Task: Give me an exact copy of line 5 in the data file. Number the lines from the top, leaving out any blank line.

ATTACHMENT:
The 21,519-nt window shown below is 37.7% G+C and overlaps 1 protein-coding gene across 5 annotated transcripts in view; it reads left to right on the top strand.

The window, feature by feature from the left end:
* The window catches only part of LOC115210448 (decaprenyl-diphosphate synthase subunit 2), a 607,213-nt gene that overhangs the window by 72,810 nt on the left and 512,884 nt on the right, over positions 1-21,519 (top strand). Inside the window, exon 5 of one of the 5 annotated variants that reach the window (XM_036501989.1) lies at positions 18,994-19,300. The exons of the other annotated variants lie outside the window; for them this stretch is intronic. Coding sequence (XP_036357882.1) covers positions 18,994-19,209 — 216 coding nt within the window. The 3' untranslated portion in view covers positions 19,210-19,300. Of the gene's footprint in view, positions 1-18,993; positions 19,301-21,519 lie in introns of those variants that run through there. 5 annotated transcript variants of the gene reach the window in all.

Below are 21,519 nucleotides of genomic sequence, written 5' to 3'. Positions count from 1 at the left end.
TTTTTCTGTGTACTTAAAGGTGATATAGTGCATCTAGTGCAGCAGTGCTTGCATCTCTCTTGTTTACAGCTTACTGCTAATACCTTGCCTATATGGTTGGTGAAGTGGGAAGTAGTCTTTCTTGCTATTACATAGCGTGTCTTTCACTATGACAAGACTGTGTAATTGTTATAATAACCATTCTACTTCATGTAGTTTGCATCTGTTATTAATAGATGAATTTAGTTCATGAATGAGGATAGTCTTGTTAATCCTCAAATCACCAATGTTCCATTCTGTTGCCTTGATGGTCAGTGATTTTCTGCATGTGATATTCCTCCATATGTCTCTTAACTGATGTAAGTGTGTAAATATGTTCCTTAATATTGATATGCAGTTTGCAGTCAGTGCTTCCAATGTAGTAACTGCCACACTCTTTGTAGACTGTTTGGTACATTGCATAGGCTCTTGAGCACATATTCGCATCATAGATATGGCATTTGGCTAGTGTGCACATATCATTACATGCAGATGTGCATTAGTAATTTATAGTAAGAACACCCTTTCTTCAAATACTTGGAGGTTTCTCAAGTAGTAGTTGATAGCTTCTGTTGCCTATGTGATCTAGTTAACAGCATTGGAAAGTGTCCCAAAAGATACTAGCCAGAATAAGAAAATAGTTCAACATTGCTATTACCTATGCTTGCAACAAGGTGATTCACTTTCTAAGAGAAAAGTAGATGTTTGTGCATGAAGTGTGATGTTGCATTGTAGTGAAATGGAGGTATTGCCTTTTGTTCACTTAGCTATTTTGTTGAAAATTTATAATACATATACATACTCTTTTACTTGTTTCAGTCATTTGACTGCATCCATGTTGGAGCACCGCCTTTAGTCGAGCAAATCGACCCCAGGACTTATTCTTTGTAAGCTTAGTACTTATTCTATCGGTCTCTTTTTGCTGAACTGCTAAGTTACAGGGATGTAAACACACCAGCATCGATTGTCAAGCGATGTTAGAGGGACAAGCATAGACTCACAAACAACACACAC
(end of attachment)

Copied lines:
TTTTTCTGTGTACTTAAAGGTGATATAGTGCATCTAGTGCAGCAGTGCTTGCATCTCTCTTGTTTACAGCTTACTGCTAATACCTTGCCTATATGGTTGGTGAAGTGGGAAGTAGTCTTTCTTGCTATTACATAGCGTGTCTTTCACTATGACAAGACTGTGTAATTGTTATAATAACCATTCTACTTCATGTAGTTTGCATCTGTTATTAATAGATGAATTTAGTTCATGAATGAGGATAGTCTTGTTAATCCTCAAATCACCAATGTTCCATTCTGTTGCCTTGATGGTCAGTGATTTTCTGCATGTGATATTCCTCCATATGTCTCTTAACTGATGTAAGTGTGTAAATATGTTCCTTAATATTGATATGCAGTTTGCAGTCAGTGCTTCCAATGTAGTAACTGCCACACTCTTTGTAGACTGTTTGGTACATTGCATAGGCTCTTGAGCACATATTCGCATCATAGATATGGCATTTGGCTAGTGTGCACATATCATTACATGCAGATGTGCATTAGTAATTTATAGTAAGAACACCCTTTCTTCAAATACTTGGAGGTTTCTCAAGTAGTAGTTGATAGCTTCTGTTGCCTATGTGATCTAGTTAACAGCATTGGAAAGTGTCCCAAAAGATACTAGCCAGAATAAGAAAATAGTTCAACATTGCTATTACCTATGCTTGCAACAAGGTGATTCACTTTCTAAGAGAAAAGTAGATGTTTGTGCATGAAGTGTGATGTTGCATTGTAGTGAAATGGAGGTATTGCCTTTTGTTCACTTAGCTATTTTGTTGAAAATTTATAATACATATACATACTCTTTTACTTGTTTCAGTCATTTGACTGCATCCATGTTGGAGCACCGCCTTTAGTCGAGCAAATCGACCCCAGGACTTATTCTTTGTAAGCTTAGTACTTATTCTATCGGTCTCTTTTTGCTGAACTGCTAAGTTACAGGGATGTAAACACACCAGCATCGATTGTCAAGCGATGTTAGAGGGACAAGCATAGACTCACAAACAACACACAC